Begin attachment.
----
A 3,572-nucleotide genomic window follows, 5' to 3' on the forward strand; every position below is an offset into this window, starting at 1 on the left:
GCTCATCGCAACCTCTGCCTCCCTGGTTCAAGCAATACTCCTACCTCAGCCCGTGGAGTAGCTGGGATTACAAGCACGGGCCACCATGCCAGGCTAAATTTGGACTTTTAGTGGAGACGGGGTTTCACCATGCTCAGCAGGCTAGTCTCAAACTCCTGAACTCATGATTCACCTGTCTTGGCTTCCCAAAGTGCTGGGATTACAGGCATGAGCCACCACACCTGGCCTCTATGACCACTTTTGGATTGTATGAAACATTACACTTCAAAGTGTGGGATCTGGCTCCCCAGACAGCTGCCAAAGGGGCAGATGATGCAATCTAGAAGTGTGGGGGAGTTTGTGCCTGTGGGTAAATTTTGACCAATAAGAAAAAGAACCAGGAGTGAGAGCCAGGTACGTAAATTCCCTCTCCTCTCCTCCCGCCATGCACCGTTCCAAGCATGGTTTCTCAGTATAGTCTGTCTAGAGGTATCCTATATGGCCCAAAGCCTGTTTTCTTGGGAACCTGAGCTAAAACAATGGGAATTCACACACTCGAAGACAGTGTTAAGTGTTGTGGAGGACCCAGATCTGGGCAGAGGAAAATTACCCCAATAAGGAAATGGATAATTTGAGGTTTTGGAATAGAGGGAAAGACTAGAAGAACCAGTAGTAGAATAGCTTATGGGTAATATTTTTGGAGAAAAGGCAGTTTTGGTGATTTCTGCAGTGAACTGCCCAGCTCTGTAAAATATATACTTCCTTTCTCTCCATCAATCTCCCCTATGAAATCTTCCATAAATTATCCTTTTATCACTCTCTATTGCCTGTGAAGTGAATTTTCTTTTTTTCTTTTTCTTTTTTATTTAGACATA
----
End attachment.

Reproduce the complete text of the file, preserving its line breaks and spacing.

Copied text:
A 3,572-nucleotide genomic window follows, 5' to 3' on the forward strand; every position below is an offset into this window, starting at 1 on the left:
GCTCATCGCAACCTCTGCCTCCCTGGTTCAAGCAATACTCCTACCTCAGCCCGTGGAGTAGCTGGGATTACAAGCACGGGCCACCATGCCAGGCTAAATTTGGACTTTTAGTGGAGACGGGGTTTCACCATGCTCAGCAGGCTAGTCTCAAACTCCTGAACTCATGATTCACCTGTCTTGGCTTCCCAAAGTGCTGGGATTACAGGCATGAGCCACCACACCTGGCCTCTATGACCACTTTTGGATTGTATGAAACATTACACTTCAAAGTGTGGGATCTGGCTCCCCAGACAGCTGCCAAAGGGGCAGATGATGCAATCTAGAAGTGTGGGGGAGTTTGTGCCTGTGGGTAAATTTTGACCAATAAGAAAAAGAACCAGGAGTGAGAGCCAGGTACGTAAATTCCCTCTCCTCTCCTCCCGCCATGCACCGTTCCAAGCATGGTTTCTCAGTATAGTCTGTCTAGAGGTATCCTATATGGCCCAAAGCCTGTTTTCTTGGGAACCTGAGCTAAAACAATGGGAATTCACACACTCGAAGACAGTGTTAAGTGTTGTGGAGGACCCAGATCTGGGCAGAGGAAAATTACCCCAATAAGGAAATGGATAATTTGAGGTTTTGGAATAGAGGGAAAGACTAGAAGAACCAGTAGTAGAATAGCTTATGGGTAATATTTTTGGAGAAAAGGCAGTTTTGGTGATTTCTGCAGTGAACTGCCCAGCTCTGTAAAATATATACTTCCTTTCTCTCCATCAATCTCCCCTATGAAATCTTCCATAAATTATCCTTTTATCACTCTCTATTGCCTGTGAAGTGAATTTTCTTTTTTTCTTTTTCTTTTTTATTTAGACATA